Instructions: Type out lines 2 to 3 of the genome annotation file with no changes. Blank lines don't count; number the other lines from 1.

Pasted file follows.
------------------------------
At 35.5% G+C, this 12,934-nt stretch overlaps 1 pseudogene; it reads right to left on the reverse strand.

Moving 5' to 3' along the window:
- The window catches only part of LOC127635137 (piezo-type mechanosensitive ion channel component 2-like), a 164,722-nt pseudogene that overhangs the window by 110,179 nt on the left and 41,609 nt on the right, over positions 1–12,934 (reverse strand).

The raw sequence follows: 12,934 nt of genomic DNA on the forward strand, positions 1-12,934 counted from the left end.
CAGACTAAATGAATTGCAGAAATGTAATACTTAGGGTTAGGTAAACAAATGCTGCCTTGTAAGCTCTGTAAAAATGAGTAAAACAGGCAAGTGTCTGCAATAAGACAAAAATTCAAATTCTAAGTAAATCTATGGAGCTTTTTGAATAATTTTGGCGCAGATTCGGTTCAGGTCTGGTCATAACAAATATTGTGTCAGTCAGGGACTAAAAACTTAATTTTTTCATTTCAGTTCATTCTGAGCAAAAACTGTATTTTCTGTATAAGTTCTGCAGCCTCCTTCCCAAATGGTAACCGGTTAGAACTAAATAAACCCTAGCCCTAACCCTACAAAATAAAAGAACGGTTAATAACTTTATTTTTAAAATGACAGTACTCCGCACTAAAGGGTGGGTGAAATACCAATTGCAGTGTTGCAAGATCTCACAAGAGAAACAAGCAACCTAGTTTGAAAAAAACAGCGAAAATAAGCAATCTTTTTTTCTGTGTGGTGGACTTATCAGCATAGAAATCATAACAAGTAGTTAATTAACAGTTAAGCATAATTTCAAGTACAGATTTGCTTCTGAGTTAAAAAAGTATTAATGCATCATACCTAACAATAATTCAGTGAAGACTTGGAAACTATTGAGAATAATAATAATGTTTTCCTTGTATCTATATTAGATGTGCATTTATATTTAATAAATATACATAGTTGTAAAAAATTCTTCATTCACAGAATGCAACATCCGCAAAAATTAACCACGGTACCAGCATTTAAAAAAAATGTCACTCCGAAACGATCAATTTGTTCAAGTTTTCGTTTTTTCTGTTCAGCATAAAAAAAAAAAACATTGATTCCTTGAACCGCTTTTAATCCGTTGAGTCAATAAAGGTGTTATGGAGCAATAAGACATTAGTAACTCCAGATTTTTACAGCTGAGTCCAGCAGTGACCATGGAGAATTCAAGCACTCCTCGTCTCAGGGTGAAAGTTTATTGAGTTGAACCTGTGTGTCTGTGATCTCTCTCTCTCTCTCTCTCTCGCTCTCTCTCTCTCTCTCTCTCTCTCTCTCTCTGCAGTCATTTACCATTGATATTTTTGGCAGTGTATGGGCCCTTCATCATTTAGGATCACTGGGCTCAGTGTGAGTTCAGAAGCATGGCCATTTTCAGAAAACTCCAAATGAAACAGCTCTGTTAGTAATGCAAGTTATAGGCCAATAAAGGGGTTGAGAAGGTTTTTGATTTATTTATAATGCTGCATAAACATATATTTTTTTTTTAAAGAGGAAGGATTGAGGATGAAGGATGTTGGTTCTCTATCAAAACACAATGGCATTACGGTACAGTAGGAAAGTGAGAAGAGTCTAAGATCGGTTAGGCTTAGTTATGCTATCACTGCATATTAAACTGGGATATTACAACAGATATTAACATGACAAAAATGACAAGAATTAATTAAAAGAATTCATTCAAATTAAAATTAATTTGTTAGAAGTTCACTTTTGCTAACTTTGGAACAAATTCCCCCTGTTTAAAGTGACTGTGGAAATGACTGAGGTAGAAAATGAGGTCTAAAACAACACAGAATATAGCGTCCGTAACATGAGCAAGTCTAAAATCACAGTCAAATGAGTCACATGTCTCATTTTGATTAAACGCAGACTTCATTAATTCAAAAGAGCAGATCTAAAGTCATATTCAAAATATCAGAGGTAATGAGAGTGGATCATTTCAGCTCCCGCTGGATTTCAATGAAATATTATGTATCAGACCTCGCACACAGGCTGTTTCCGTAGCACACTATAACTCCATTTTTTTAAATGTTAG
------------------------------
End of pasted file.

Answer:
Moving 5' to 3' along the window:
- The window catches only part of LOC127635137 (piezo-type mechanosensitive ion channel component 2-like), a 164,722-nt pseudogene that overhangs the window by 110,179 nt on the left and 41,609 nt on the right, over positions 1–12,934 (reverse strand).